Every drug can have side effects, but we don’t usually pay attention to the labels on the bottles, probably because generally, only a minority will experience the side effects. And they’re not usually that terrible—maybe a rash or a bad bout of diarrhea.
However, some drugs have some weird and often nasty side effects, like those that can make people violent and suicidal. Sometimes, the unintended consequences are good, such as making people less racist. Here we go.
Propanolol is used to treat heart disease, high blood pressure, the physical effects of anxiety, and migraines. But in 2012, researchers at Oxford University found that it can also reduce racism.
Researchers made this discovery after a study revealed that the drug made users less racist. The experiment involved 36 white people who were divided into two equal groups. One group received doses of propanolol, while the others received a placebo. Then both groups were given a test used to detect subconscious racism.
Results showed the group that took propanolol was less racist than the group that took the placebo. Researchers believe this happens because propanolol works on the amygdalae, the areas of the brain that control emotional responses like fear.
Lariam is used to treat malaria, but it has the terrible side effect of making users murderous and suicidal. The severity of this is worsened when we realize that the drug used to be the top choice of several militaries deploying soldiers overseas.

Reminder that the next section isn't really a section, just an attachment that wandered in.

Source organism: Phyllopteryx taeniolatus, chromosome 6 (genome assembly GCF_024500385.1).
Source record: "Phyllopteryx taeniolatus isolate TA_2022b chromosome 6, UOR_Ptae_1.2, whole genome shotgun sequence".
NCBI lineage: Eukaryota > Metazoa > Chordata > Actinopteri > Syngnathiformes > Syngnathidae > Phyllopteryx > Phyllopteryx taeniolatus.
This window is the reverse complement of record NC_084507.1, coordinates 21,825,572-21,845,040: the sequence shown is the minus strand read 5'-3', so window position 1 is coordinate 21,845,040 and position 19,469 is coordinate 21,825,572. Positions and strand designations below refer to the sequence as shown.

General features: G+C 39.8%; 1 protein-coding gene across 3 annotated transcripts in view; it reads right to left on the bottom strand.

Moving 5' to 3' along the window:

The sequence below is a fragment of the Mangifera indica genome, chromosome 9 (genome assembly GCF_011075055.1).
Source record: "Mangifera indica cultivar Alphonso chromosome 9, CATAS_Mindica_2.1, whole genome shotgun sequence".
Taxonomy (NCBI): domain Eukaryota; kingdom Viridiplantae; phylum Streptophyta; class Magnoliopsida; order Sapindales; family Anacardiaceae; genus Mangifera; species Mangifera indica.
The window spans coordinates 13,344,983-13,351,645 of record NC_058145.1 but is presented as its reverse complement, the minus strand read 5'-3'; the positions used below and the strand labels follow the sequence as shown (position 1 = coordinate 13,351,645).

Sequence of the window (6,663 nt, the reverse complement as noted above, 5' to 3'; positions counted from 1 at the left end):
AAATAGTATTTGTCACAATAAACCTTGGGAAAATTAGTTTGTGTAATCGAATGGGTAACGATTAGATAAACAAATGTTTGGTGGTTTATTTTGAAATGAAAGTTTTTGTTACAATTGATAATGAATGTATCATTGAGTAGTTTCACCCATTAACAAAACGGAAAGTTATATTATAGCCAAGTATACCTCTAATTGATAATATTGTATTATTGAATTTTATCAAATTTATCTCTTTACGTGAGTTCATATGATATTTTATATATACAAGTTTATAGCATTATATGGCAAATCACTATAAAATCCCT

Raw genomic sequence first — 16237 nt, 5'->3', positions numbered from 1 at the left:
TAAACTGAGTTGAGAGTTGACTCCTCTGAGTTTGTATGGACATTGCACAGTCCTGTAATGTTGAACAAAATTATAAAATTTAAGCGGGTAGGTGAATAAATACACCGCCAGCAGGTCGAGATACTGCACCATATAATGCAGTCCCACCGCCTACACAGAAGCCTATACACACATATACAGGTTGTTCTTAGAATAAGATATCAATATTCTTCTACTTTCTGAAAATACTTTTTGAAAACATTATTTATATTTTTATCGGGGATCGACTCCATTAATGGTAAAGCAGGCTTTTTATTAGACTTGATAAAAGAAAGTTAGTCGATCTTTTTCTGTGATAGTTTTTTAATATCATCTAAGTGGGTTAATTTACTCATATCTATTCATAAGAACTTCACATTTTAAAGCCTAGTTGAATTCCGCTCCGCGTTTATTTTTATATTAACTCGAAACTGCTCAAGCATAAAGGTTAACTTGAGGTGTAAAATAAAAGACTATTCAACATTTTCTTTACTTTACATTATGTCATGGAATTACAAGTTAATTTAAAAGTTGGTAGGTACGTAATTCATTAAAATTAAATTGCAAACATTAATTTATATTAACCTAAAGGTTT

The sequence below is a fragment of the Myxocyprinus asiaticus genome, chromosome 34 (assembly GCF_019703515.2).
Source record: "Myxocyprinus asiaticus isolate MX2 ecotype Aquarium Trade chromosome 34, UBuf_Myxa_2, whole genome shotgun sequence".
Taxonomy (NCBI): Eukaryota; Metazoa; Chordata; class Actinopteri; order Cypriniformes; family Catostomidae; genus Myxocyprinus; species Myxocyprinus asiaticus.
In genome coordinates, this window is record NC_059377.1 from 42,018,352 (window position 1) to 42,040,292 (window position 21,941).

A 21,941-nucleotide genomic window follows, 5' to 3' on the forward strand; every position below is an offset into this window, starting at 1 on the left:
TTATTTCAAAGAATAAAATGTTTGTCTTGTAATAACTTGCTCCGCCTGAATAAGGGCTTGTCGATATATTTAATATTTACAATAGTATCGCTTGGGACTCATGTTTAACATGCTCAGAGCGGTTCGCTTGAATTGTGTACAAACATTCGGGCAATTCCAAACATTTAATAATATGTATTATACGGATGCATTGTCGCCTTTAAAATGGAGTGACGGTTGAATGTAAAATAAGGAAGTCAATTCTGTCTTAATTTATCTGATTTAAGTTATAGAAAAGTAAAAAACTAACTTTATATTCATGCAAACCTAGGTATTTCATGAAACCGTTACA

In 2009, the US military stopped giving the drug to its special forces after it was linked to several killings and suicides. In one incident, a US soldier killed 16 people in Afghanistan after taking the drug. Today, it is considered a severe offense to administer Lariam to serving US military officers.
Several Irish soldiers have also fingered Lariam for causing a range of symptoms, including memory loss, anxiety, depression, sleeplessness, restlessness, and permanent brain injury. The terrible side effects have caused several militaries to ban Lariam. Others, like the German military, only administer it if other drugs do not work.
In 2013, the FDA had Roche add a black box warning to the drug. A black box is the most severe warning the FDA can have a manufacturer add to their product. The warning states, “Neurologic side effects can occur at any time during drug use, and can last for months to years after the drug is stopped or can be permanent.”
Aripiprazole, (aka Abilify, Aristada, etc.) has been blamed for causing weird side effects like excessive shopping, gambling, sex, and eating in users. Aripiprazole is used to treat autism symptoms, schizophrenia, bipolar disorder, and Tourrette’s syndrome.
Most users complain of the excessive urge to gamble. Strangely, even non-gamblers started gambling after taking the drug. One former user said he gambled so hard that his parents kicked him out of their home.